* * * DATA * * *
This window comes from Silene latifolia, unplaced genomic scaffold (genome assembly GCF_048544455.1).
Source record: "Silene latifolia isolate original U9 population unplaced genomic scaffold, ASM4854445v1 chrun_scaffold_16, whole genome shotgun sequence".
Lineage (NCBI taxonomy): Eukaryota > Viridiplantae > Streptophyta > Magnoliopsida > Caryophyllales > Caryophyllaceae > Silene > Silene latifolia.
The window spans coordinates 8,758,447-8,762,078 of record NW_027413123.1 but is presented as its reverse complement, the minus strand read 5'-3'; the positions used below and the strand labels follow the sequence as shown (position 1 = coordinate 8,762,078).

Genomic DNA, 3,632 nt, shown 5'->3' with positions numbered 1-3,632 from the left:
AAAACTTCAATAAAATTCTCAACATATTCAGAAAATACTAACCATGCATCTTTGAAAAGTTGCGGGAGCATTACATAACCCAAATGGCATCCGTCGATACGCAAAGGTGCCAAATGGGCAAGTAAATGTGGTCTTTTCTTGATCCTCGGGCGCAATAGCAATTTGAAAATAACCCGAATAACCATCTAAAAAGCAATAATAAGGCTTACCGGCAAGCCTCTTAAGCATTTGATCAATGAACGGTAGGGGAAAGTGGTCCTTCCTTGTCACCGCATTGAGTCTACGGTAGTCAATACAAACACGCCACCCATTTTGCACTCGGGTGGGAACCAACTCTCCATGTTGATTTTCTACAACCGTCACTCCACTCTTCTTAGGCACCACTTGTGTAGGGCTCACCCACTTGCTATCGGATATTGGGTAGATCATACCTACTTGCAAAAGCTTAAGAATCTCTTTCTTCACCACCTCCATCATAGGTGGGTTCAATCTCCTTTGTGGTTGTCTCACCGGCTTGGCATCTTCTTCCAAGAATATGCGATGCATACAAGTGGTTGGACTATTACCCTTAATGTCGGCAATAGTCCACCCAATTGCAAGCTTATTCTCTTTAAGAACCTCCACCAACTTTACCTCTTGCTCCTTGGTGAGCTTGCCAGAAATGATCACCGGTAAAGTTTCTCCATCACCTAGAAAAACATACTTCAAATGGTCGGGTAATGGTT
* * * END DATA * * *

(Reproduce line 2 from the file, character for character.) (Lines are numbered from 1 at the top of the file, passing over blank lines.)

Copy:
Source record: "Silene latifolia isolate original U9 population unplaced genomic scaffold, ASM4854445v1 chrun_scaffold_16, whole genome shotgun sequence".